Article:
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An Ode To A Forgotten Hero

I have just finished reading 'Spitfire Singh', by Mike Edwards, MBE, published by Bloomsbury. I read 400 pages of fine print of this racy book in 4 sittings over 3 days, often tempted to skip sleep and turn the pages. Therefore, I venture to use the jingoism that it is a highly readable, condensed, ‘un-put-down-able’, well written biography of late Harjinder Singh, a maverick who started as 'Hawai Sepoy' in Jan 1931 and retried as an Air Vice Marshal in Aug 1963, who played a larger than life significant role in the formative and youthful years of the Indian Air Force.

 

I have purposely used the word ‘condensed’, because in real life it would take both Ramyan and Mahabharata, with Gita sandwiched in between, to tell the life story, adventures of Harjinder, from day one to his day last. Harjinder did indeed rise to stamp the sky with glory because of his sheer technical brilliance, extraordinary grit and tenacity. All this despite the blatant racism practiced by his British superiors; and  successfully surviving the depredations of war in Waziristan and in Burma in RIAF days.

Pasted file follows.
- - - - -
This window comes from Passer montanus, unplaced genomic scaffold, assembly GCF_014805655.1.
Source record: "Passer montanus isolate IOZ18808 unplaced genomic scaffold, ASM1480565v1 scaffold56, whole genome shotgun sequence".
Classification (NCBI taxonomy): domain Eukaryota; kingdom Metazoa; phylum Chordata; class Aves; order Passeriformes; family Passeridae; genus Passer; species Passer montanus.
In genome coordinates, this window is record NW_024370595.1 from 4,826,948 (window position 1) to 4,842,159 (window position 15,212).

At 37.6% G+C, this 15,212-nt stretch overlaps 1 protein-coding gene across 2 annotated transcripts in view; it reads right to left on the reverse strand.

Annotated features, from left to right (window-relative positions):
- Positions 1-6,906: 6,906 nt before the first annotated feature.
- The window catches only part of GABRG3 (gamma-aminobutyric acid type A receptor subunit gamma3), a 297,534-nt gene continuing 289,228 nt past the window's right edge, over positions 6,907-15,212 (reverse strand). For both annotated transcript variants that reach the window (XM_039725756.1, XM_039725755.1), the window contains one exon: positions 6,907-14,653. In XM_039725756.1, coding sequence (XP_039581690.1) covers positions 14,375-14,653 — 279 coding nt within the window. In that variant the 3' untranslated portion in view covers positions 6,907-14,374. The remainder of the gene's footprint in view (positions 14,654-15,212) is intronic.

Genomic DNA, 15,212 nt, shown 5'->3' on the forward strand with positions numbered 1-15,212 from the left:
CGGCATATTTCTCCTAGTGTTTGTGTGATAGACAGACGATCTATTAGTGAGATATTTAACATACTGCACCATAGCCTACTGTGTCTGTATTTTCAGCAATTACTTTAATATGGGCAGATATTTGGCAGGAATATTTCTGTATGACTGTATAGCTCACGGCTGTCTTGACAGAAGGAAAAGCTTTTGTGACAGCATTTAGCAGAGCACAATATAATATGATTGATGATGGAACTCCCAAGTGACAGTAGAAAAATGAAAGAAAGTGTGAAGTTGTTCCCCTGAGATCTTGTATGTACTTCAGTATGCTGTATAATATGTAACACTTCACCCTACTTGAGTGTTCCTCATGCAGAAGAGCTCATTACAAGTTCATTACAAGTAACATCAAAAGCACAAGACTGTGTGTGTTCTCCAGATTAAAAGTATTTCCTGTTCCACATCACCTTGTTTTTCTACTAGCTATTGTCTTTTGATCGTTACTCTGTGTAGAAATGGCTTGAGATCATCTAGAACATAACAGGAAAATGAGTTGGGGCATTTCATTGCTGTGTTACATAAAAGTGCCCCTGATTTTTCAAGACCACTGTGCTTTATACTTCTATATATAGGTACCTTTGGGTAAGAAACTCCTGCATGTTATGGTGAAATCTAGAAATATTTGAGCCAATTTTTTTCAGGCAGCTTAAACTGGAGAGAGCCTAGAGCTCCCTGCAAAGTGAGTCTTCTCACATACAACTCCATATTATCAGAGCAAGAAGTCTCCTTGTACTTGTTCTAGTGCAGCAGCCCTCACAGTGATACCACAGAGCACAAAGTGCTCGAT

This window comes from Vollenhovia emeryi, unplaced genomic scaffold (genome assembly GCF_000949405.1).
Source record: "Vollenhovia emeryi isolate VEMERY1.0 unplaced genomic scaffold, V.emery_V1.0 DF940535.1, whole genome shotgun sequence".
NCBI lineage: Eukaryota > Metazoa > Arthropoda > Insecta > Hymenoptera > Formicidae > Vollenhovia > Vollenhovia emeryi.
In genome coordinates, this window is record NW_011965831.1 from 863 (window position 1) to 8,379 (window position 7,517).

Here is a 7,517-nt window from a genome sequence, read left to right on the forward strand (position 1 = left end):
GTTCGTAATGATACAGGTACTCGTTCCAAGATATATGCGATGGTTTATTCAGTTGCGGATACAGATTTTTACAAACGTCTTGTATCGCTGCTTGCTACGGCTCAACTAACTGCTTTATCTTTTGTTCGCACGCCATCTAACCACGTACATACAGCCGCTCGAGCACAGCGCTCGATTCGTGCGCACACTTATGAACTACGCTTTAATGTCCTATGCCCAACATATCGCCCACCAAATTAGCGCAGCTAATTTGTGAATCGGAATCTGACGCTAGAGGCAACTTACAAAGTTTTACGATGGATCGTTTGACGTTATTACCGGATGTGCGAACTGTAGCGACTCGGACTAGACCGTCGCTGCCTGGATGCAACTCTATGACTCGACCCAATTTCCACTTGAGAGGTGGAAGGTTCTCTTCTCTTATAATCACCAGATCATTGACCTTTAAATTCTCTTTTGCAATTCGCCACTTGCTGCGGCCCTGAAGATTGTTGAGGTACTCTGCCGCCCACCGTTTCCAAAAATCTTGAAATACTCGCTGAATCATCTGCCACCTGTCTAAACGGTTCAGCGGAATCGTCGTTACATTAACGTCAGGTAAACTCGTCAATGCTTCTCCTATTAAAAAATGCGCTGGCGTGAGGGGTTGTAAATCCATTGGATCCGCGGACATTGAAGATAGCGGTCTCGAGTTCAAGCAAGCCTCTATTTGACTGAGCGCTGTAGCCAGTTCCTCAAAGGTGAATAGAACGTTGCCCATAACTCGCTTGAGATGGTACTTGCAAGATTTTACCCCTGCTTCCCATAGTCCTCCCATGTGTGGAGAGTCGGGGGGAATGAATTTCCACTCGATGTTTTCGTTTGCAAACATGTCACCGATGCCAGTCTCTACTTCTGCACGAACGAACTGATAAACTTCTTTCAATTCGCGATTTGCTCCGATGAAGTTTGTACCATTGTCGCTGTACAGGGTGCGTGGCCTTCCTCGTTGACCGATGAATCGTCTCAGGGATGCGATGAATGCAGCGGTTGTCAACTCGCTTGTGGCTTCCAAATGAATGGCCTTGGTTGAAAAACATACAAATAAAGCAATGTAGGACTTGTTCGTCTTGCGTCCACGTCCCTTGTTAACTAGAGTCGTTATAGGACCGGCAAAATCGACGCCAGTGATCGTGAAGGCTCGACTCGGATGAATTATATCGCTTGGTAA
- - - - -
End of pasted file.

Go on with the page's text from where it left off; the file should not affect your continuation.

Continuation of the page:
This non parochial, no holds barred adulatory biography of Harjinder is commendable, since it is written by an Englishman, who doesn't try to hide the colonial starch, crease and warts on the British uniform and upper lip. Edwards has great empathy and respect for patriotism and professionalism of Indians. He hammers these points home, every few pages lest you didn’t make a note of it in earlier pages.

He also doesn’t hesitate to take pot shots and point out to us the warts and character blights of those whom we were raised to believe as the perfect founding fathers of IAF with no character flaws.  For those who wish to know the antecedents and birth pangs of IAF, the youngest Indian military service, and the people in it flesh and blood with their warts, this book is a must read.

It is my educated guess that 99% of current IAF would not know or remember Harjinder, and may ask ‘Who the bloody he?’ Even his picture in Air HQ lobby is a recent addition. Those who purposefully scamper past the Air HQ lobby, to the antiquated elevators,  barely pause to ponder about IAF history; they scamper upwards to make history, like I did 27 years ago posted on 4th floor as DD ASR.